Horse Boating

Chris Deuchar (First published 1997)

The event was set up by BW, the Boat Museum and the historic Narrow Boat Owners Club. The object was to obtain on film an authoritative record of the techniques used with loaded boats on the Worcester and Birmingham Canal. Organisation had taken over a year and all the usual waterway media were told to blanket out any rumours - but were invited to a special filming day.

The reasons for not making this a public even were twofold - firstly to avoid the constant need to "shoo" people out of shot, secondly to avoid the constant need to shoo people into a safe area.

The setting was the Astwood flight on the Worcs and Brum. BW had replaced the hydraulics with old gear (which will remain) and also replaced any necessary blocking hooks (the strange bent iron spikes which are a feature of the offside approaches to W&B locks) which are used for the "low gear" acceleration of horse boats. (See Appendix at end of article if you don't know how this works.)

Any doubts I may have had about keeping this a private event were quickly dispelled when I met the horses and things started in earnest. These beasts (supplied by hNBOC member Jenny Roberts, who is also horse trip boat operator, from the River Wey) don't respond to single lever controls and to see the two of them passing on the towpath with Nb Northwich (well laden with all the section's spare pile stock) on one and Nb Gifford (well laden with her tanks filled with bricks) on the other was just not something you wanted to be in the way of!

The most amazing thing though (and potentially most dangerous) was the speed with which things happened. Under the expert guidance of old boatman Tom Mayo, aged 81, who leapt around nimbler than most of us, and choreography by Tony Lewery, I have never seen any boat pass up through a narrow lock so fast.

Approximate timings were,

from entering the lock :

Open first top paddle - (yes minus!) 3 seconds;
Close bottom gates +5 sec;
Open second top paddle +10 sec;
Rig lines on blocking hooks and move horse to end of tow and lay out line with lock full ~1.5 minutes;
Leave lock <2 minutes.

This was with a crew of two - a boat steerer and a horse driver.

No, the gates didn't slam; no, no water was wasted and no, the boat didn't hit any gates. Opening the first paddle "prematurely" did nothing other than stop the boat by providing a huge watery "fender" to be squashed by the bows. No bollards were used - nor were there even any available! By the time any water managed to flow round the hull down the chamber, the bottom gates had been simultaneously shut by the boat steerer with a hooked shaft.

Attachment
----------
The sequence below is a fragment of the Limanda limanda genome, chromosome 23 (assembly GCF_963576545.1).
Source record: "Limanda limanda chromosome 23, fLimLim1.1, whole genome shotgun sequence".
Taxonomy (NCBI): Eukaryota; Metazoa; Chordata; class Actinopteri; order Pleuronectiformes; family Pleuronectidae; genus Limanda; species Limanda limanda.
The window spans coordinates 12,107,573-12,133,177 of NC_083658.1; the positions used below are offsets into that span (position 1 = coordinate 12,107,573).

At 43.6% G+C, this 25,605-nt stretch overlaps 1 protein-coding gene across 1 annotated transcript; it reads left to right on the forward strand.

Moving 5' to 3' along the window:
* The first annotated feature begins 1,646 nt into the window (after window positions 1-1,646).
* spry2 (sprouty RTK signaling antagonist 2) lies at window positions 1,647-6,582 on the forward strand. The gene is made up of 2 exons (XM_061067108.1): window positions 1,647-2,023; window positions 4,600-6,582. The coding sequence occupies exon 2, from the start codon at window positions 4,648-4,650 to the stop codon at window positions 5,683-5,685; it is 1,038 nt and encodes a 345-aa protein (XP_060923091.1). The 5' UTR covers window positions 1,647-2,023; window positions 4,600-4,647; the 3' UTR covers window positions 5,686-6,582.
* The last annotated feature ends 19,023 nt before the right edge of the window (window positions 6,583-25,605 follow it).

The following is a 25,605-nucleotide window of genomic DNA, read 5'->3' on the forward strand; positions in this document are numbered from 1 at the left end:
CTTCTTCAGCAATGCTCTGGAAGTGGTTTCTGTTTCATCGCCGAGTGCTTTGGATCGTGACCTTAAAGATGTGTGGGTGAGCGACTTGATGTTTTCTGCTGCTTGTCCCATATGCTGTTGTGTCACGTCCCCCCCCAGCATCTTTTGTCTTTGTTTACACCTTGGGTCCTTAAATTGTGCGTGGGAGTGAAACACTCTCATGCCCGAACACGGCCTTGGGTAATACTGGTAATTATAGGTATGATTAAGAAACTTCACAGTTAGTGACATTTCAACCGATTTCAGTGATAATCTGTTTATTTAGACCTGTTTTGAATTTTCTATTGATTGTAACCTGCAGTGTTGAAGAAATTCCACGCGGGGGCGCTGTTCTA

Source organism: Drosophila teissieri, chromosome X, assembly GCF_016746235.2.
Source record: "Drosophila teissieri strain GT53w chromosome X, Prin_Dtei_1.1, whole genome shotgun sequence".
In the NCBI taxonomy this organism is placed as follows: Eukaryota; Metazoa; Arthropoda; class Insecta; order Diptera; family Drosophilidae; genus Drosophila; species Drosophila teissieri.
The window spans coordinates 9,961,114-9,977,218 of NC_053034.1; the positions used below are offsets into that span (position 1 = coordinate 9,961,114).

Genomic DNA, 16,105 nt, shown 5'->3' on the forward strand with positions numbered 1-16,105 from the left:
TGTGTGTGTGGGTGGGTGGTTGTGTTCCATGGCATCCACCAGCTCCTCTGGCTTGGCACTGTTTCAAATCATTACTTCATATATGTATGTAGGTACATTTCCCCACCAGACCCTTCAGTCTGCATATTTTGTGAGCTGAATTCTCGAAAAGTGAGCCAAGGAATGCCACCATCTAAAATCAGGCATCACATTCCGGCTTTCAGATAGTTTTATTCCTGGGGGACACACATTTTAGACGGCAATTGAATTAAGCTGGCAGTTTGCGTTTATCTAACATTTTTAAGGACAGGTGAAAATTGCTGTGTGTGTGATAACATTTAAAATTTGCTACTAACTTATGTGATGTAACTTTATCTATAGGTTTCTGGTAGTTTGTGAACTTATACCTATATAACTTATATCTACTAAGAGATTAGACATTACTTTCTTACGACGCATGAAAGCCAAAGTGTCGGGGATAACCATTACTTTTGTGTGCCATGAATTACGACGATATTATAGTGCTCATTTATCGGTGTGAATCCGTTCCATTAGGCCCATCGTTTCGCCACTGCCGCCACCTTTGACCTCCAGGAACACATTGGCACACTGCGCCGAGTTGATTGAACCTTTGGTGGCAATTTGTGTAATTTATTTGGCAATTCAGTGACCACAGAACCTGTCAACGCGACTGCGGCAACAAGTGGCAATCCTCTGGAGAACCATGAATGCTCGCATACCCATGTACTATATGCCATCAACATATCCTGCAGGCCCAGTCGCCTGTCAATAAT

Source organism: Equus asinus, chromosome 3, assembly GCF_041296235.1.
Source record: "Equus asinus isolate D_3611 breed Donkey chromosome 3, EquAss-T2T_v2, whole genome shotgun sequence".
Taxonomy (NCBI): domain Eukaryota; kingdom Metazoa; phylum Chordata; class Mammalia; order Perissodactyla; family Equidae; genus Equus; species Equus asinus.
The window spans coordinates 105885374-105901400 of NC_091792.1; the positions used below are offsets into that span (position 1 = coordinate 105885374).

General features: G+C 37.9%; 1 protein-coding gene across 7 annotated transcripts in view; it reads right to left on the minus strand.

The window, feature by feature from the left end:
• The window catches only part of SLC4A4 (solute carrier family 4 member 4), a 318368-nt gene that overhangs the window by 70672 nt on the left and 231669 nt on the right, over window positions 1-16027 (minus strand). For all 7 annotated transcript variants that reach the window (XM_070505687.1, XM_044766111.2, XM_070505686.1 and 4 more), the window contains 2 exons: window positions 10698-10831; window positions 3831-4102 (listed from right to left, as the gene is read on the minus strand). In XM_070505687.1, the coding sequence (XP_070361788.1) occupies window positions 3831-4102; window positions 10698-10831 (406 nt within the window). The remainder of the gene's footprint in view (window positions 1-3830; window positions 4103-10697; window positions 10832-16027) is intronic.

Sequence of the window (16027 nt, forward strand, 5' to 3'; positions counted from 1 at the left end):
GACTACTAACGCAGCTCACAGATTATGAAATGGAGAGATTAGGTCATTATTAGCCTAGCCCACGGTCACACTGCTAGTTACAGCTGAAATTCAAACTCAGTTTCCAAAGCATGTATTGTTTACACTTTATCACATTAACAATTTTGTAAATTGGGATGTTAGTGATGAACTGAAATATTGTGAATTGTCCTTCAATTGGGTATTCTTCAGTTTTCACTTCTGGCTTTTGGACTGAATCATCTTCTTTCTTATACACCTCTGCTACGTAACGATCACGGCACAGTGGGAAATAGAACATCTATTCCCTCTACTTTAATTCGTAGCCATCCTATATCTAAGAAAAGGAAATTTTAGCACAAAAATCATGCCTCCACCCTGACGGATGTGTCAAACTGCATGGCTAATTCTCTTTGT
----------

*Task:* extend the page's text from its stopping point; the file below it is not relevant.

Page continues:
The way it works uphill is this. The horse reaches the lock but does not stop until it reaches the top gate (both gates having been left open - with paddles still up - either by the lock wheeler or by the previous downhill boat).

The tow line is cleared over the inside gate by the horse driver who also drops this one paddle, before walking up the lockside, and over the top gate, ready to raise the offside ground paddle.

Meanwhile the steerer stands the spiked shaft, point upwards and leaning forwards and to the outside, in the boat hatches. The tiller too is left vertically in the hatches but pointing to the inside . The steerer leaps off the boat on the offside as he reaches the steps just outside the lock. (See photo)

He drops the offside paddle and lifts the shaft out the hatches at about the same time as the horse driver lifts the first paddle to stop the boat (Marked with arrow in photo). While the driver crosses back over the top gate to lift the second paddle, the steerer puts his backside against the balance beam of the offside gate and the point of the shaft on the end of the beam of the inside gate - thereby shutting both - just as the water from the top paddles reach them and the boat rises 12 inches in an instant.

The steerer then replaces the shaft on the roof and walks forward to put the loop on the end of the tow line on the blocking hook beyond the top gate. The horse driver meanwhile has cleared the line round the paddle gear and starts to open the gate before walking the horse forward to take the strain.